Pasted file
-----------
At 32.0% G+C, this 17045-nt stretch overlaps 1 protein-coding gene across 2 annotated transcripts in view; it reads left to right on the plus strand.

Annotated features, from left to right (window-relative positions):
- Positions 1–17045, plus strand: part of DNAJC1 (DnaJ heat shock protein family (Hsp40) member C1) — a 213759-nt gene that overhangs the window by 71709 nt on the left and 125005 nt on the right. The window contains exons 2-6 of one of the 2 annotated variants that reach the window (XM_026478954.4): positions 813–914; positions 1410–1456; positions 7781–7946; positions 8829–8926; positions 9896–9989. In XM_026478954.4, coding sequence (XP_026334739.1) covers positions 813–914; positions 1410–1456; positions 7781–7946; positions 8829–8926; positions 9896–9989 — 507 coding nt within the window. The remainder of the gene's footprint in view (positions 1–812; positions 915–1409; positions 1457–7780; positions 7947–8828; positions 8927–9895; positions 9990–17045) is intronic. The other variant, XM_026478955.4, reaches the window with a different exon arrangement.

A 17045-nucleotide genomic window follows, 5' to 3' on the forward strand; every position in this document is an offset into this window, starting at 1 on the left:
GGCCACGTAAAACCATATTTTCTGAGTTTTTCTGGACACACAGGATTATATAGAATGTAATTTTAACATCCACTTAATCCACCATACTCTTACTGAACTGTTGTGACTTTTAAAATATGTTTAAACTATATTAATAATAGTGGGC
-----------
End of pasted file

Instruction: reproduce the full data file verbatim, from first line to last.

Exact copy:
At 32.0% G+C, this 17045-nt stretch overlaps 1 protein-coding gene across 2 annotated transcripts in view; it reads left to right on the plus strand.

Annotated features, from left to right (window-relative positions):
- Positions 1–17045, plus strand: part of DNAJC1 (DnaJ heat shock protein family (Hsp40) member C1) — a 213759-nt gene that overhangs the window by 71709 nt on the left and 125005 nt on the right. The window contains exons 2-6 of one of the 2 annotated variants that reach the window (XM_026478954.4): positions 813–914; positions 1410–1456; positions 7781–7946; positions 8829–8926; positions 9896–9989. In XM_026478954.4, coding sequence (XP_026334739.1) covers positions 813–914; positions 1410–1456; positions 7781–7946; positions 8829–8926; positions 9896–9989 — 507 coding nt within the window. The remainder of the gene's footprint in view (positions 1–812; positions 915–1409; positions 1457–7780; positions 7947–8828; positions 8927–9895; positions 9990–17045) is intronic. The other variant, XM_026478955.4, reaches the window with a different exon arrangement.

A 17045-nucleotide genomic window follows, 5' to 3' on the forward strand; every position in this document is an offset into this window, starting at 1 on the left:
GGCCACGTAAAACCATATTTTCTGAGTTTTTCTGGACACACAGGATTATATAGAATGTAATTTTAACATCCACTTAATCCACCATACTCTTACTGAACTGTTGTGACTTTTAAAATATGTTTAAACTATATTAATAATAGTGGGC